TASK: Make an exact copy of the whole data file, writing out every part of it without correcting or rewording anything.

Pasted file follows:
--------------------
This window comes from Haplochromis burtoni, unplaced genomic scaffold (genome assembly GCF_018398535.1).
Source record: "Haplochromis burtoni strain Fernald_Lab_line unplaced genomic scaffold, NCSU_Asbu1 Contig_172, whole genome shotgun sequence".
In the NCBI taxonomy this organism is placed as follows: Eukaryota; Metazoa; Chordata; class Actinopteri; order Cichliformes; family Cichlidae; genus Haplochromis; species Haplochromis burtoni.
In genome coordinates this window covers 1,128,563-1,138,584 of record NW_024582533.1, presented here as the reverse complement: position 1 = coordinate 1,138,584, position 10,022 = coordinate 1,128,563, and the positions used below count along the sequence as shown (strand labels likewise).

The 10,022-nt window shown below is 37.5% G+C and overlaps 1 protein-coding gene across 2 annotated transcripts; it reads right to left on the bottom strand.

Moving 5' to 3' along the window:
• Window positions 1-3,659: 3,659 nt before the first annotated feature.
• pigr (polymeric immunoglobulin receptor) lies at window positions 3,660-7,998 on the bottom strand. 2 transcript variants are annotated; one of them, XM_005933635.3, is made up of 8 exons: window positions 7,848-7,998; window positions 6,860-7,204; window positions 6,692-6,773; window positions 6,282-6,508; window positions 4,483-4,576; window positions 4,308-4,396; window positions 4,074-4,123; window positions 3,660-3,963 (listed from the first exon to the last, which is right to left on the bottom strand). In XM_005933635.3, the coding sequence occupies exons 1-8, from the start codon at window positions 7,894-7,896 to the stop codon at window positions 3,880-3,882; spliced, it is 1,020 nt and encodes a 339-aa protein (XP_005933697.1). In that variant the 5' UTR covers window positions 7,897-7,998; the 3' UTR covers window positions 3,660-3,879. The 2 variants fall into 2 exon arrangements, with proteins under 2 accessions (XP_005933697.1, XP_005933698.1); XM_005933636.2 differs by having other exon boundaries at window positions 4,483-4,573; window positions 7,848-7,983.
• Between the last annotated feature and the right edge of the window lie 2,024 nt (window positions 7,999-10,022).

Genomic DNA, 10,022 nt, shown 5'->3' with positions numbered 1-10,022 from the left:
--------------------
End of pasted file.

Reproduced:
This window comes from Haplochromis burtoni, unplaced genomic scaffold (genome assembly GCF_018398535.1).
Source record: "Haplochromis burtoni strain Fernald_Lab_line unplaced genomic scaffold, NCSU_Asbu1 Contig_172, whole genome shotgun sequence".
In the NCBI taxonomy this organism is placed as follows: Eukaryota; Metazoa; Chordata; class Actinopteri; order Cichliformes; family Cichlidae; genus Haplochromis; species Haplochromis burtoni.
In genome coordinates this window covers 1,128,563-1,138,584 of record NW_024582533.1, presented here as the reverse complement: position 1 = coordinate 1,138,584, position 10,022 = coordinate 1,128,563, and the positions used below count along the sequence as shown (strand labels likewise).

The 10,022-nt window shown below is 37.5% G+C and overlaps 1 protein-coding gene across 2 annotated transcripts; it reads right to left on the bottom strand.

Moving 5' to 3' along the window:
• Window positions 1-3,659: 3,659 nt before the first annotated feature.
• pigr (polymeric immunoglobulin receptor) lies at window positions 3,660-7,998 on the bottom strand. 2 transcript variants are annotated; one of them, XM_005933635.3, is made up of 8 exons: window positions 7,848-7,998; window positions 6,860-7,204; window positions 6,692-6,773; window positions 6,282-6,508; window positions 4,483-4,576; window positions 4,308-4,396; window positions 4,074-4,123; window positions 3,660-3,963 (listed from the first exon to the last, which is right to left on the bottom strand). In XM_005933635.3, the coding sequence occupies exons 1-8, from the start codon at window positions 7,894-7,896 to the stop codon at window positions 3,880-3,882; spliced, it is 1,020 nt and encodes a 339-aa protein (XP_005933697.1). In that variant the 5' UTR covers window positions 7,897-7,998; the 3' UTR covers window positions 3,660-3,879. The 2 variants fall into 2 exon arrangements, with proteins under 2 accessions (XP_005933697.1, XP_005933698.1); XM_005933636.2 differs by having other exon boundaries at window positions 4,483-4,573; window positions 7,848-7,983.
• Between the last annotated feature and the right edge of the window lie 2,024 nt (window positions 7,999-10,022).

Genomic DNA, 10,022 nt, shown 5'->3' with positions numbered 1-10,022 from the left: